Please use this identifier to cite or link to this item: https://scholarhub.balamand.edu.lb/handle/uob/6085
Title: Recycling of Flash-Calcined Dredged Sediment for Concrete 3D Printing
Authors: Daher, Jana
Kleib, Joelle
Benzerzour, Mahfoud
Abriak, Nor Edine
Aouad, Georges 
Affiliations: Faculty of Engineering 
Keywords: Cementitious material
Flash-calcined sediment
Mortar
Recycling
Three-dimensional printing
Issue Date: 2022-01-01
Publisher: MDPI
Part of: Buildings
Volume: 12
Issue: 9
Abstract: 
Due to the large volumes of sediments dredged each year and their classification as waste materials, proper management is needed to efficiently dispose of or recycle them. This study aimed to recycle flash-calcined dredged sediment in the development of an eco-friendly 3D-printable mortar. Mortars with 0, 5, 10, 15, 20, and 30% of flash-calcined sediment were studied. Two tests were carried out to determine the printability of the mixtures. First, a manual gun device was used to examine the extrudability, then a modified minislump test was conducted to assess the buildability and shape-retention ability of the mixtures. Furthermore, the flow table test and the fall cone test were used to evaluate the workability and structural buildup, respectively. The compressive strength was also evaluated at 1, 7, and 28 days for printed and nonprinted mortar specimens. In addition, isothermal calorimetry measurements were conducted on corresponding cement pastes. The results showed that it was possible to print mortars with up to 10% of flash-calcined sediment with the preservation of extrudability and buildability. The results showed that flash-calcined sediment shortened the setting time, decreased the flowability, and enhanced the shape-retention ability. Nonprinted samples with 5% and 10% of flash-calcined sediment showed a similar to higher compressive strength compared to that of the reference mortar. However, printed samples recorded an equal to lower compressive strength than that of nonprinted samples. In addition, no significant change in the hydration process was detected for blended cement pastes compared to the reference cement paste.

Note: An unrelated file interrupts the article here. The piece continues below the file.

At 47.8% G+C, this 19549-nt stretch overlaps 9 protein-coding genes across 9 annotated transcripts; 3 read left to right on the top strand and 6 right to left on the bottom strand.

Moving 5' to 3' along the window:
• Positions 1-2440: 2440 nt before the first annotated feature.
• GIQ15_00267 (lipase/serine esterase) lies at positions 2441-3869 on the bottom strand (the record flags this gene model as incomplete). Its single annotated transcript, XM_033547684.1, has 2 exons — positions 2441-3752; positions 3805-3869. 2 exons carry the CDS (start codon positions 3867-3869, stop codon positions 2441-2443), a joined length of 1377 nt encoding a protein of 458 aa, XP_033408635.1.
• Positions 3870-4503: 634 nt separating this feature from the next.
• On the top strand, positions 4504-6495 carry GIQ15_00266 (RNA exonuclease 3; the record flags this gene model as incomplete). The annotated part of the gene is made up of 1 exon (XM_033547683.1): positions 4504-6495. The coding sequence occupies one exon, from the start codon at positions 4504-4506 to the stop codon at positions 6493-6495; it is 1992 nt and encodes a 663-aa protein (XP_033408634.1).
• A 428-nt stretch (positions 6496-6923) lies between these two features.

URI: https://scholarhub.balamand.edu.lb/handle/uob/6085
DOI: 10.3390/buildings12091400
Open URL: Link to full text
Type: Journal Article
Appears in Collections:Department of Civil and Environmental Engineering

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